Data: Taken to the Cleaners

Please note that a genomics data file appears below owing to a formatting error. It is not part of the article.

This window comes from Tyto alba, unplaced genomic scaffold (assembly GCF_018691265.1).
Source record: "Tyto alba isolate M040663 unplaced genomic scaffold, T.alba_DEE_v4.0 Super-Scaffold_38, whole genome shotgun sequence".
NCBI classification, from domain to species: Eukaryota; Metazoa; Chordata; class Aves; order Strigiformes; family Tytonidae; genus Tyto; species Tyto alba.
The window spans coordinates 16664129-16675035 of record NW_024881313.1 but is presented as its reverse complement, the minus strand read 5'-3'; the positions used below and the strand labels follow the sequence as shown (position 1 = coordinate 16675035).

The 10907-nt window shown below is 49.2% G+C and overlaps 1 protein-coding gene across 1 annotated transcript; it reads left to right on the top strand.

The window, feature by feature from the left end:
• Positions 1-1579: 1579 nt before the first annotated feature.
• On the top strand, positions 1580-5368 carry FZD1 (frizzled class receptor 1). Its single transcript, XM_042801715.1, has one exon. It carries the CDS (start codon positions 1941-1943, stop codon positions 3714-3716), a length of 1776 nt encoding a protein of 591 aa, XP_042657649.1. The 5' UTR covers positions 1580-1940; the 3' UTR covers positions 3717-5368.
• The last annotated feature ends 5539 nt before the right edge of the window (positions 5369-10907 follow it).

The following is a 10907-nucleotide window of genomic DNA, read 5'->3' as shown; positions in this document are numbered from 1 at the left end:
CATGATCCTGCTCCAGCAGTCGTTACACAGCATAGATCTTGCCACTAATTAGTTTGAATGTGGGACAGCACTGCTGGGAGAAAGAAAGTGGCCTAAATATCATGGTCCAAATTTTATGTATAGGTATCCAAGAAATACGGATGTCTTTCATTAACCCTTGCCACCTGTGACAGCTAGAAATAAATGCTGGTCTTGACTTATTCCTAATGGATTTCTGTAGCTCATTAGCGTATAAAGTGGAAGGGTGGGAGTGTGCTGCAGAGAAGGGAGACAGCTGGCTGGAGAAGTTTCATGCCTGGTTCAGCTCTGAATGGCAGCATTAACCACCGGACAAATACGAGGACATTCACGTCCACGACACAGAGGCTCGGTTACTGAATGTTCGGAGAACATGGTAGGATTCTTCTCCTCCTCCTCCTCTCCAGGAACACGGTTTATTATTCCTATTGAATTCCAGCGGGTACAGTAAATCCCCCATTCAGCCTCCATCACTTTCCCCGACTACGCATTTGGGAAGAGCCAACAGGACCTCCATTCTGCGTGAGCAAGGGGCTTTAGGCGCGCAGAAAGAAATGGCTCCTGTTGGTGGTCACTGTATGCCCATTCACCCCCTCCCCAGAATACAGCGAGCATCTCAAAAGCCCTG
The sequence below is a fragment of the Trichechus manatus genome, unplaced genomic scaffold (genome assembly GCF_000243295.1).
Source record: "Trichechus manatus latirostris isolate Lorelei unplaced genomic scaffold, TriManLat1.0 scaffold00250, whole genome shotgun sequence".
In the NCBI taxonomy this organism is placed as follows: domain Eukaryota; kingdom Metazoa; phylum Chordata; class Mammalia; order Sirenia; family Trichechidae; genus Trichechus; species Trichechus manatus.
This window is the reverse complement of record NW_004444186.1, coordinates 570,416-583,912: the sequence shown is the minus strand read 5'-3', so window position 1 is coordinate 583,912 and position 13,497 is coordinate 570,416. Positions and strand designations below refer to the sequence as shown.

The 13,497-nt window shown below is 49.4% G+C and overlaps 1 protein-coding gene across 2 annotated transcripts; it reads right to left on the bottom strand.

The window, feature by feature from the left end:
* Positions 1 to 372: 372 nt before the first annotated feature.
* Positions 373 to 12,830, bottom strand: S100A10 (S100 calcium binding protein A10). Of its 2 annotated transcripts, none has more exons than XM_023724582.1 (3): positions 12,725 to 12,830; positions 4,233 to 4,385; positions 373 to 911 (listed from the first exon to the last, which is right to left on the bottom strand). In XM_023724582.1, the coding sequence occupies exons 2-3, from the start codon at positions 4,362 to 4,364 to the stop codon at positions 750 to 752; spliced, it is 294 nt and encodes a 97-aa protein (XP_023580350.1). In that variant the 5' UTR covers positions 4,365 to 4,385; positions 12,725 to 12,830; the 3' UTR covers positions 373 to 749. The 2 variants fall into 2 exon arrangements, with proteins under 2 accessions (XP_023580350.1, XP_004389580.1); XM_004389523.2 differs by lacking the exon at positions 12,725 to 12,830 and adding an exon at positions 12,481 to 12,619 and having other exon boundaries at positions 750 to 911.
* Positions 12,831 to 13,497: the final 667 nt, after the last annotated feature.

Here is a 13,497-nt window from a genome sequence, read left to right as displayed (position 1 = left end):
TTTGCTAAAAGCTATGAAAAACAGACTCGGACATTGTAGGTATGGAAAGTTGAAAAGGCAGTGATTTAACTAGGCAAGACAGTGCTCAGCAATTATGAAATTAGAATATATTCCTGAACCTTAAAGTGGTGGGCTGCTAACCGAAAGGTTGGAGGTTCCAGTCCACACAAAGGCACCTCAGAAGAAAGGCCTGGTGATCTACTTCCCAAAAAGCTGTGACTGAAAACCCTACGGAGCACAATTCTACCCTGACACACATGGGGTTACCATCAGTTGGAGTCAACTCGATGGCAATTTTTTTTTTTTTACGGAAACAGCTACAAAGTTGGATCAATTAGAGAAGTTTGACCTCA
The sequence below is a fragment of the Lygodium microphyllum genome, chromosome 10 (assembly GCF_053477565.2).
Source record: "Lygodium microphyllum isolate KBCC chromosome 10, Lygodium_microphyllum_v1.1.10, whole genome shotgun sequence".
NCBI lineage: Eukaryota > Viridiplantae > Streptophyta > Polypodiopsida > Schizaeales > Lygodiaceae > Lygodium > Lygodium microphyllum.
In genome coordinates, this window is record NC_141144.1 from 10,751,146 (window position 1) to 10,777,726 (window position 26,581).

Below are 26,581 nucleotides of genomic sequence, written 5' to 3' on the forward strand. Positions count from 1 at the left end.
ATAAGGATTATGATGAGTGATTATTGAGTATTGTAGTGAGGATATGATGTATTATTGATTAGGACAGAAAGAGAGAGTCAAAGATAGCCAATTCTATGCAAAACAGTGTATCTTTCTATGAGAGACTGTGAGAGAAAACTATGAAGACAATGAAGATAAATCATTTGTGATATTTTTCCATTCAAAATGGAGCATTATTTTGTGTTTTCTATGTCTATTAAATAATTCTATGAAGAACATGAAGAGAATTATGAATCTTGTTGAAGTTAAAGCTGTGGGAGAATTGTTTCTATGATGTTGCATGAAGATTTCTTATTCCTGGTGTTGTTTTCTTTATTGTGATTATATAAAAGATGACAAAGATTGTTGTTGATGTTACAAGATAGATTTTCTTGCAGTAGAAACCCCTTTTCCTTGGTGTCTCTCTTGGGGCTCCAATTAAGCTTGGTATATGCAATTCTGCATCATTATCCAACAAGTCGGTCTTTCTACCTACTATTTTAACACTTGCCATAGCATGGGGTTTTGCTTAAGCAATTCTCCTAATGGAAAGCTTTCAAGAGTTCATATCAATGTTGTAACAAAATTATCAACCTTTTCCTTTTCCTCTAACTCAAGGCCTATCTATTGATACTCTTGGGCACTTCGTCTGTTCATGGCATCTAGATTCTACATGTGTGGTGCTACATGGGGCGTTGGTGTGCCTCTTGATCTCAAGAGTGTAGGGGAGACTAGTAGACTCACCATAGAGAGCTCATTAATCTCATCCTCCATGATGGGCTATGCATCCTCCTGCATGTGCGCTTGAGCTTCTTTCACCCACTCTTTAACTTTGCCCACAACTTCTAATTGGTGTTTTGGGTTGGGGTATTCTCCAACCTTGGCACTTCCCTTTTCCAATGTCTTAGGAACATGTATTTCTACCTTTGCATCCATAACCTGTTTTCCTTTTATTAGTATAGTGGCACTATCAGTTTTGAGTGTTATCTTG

For the government, there's no tax like a hidden tax. That's why a considerable chunk of the total taxes we pay is hidden. In February, The Washington Post itemized the costs that go into the $1.10 a person might pay to have a shirt professionally laundered. Setting aside the sales tax, the Post estimated Uncle Sam's take at 4 cents–a whopping two-thirds of what they estimated to be the owner's 6 cents in profit. Some might conclude that this isn't so bad. After all, by this math, the government added a mere 3.6 percent to the pre-sales tax cost of the clean shirt. Not exactly, say economists Gary and Aldona Robins of the Texas-based Institute for Policy Innovation. They took the Post's analysis one step further, estimating the proportion of each cost factor that can be pegged to federal taxes. The Post's calculations, say the Robinses, underestimates the total tax bite–37 cents–by close to a factor of 10. Since even a third of the profit is really tax, Uncle Sam is the one cleaning up, with a take nine times greater than the owner's.